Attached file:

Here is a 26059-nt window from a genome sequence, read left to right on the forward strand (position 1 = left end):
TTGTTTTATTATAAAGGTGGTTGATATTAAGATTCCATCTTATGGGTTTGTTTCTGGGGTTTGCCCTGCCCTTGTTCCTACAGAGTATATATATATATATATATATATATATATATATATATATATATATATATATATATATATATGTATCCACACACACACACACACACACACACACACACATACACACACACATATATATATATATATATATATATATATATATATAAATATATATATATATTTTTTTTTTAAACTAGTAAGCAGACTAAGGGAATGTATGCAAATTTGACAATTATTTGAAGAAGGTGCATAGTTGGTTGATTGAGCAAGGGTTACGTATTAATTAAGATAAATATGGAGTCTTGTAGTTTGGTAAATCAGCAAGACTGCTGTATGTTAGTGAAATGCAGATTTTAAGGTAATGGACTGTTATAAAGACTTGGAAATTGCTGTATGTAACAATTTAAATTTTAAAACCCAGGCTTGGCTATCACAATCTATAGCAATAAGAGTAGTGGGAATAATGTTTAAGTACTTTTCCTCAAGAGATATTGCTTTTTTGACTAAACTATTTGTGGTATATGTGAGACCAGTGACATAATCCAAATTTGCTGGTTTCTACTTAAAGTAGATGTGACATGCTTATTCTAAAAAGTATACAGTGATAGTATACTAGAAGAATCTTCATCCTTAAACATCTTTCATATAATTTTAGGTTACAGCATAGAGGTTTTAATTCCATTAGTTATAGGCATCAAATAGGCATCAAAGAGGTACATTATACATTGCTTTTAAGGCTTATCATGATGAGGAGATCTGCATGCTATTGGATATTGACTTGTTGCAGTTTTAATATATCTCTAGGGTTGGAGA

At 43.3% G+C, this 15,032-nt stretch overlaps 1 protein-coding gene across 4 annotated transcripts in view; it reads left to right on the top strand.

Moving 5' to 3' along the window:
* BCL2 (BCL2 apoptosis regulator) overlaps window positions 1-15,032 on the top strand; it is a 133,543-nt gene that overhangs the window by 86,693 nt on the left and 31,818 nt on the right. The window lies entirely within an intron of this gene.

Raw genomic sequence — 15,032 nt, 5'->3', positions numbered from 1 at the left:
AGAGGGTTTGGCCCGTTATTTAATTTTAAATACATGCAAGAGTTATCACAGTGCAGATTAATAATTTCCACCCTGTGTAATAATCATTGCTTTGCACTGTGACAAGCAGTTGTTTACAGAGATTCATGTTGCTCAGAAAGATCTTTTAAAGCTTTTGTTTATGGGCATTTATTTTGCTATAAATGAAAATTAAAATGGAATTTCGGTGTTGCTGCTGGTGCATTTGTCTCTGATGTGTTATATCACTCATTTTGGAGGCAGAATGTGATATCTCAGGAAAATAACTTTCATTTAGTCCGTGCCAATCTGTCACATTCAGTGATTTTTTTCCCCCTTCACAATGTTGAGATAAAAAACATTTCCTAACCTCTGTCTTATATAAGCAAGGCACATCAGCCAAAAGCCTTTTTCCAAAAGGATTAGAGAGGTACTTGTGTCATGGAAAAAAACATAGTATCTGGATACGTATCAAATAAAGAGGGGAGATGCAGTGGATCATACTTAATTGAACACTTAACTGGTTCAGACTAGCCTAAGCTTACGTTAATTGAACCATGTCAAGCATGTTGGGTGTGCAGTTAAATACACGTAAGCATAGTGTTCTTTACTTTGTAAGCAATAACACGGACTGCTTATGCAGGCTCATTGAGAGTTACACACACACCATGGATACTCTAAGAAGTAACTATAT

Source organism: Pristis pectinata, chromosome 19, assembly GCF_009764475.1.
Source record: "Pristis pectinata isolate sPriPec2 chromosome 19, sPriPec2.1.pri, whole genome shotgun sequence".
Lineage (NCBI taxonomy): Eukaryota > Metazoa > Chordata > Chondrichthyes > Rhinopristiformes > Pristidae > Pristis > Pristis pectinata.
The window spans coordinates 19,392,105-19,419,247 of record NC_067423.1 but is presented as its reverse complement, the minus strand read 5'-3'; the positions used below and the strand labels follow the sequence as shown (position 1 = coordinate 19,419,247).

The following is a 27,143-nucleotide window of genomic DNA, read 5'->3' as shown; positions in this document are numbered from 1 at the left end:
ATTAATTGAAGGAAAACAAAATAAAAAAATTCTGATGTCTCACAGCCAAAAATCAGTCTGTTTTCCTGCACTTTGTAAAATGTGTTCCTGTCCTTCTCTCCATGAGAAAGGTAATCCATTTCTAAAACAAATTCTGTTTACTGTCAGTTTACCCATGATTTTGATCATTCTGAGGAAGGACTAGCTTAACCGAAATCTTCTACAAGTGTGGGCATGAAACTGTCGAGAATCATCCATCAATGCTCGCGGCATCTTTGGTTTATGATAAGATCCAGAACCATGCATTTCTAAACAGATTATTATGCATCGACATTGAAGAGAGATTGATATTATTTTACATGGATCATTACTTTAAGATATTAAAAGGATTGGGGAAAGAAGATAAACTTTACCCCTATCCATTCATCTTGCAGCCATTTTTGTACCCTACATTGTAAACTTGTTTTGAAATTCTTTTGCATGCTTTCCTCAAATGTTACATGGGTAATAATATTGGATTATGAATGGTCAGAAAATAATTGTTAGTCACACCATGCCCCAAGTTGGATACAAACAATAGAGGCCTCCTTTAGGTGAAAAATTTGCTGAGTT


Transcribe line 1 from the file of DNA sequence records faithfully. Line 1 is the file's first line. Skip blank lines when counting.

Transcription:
Here is a 26059-nt window from a genome sequence, read left to right on the forward strand (position 1 = left end):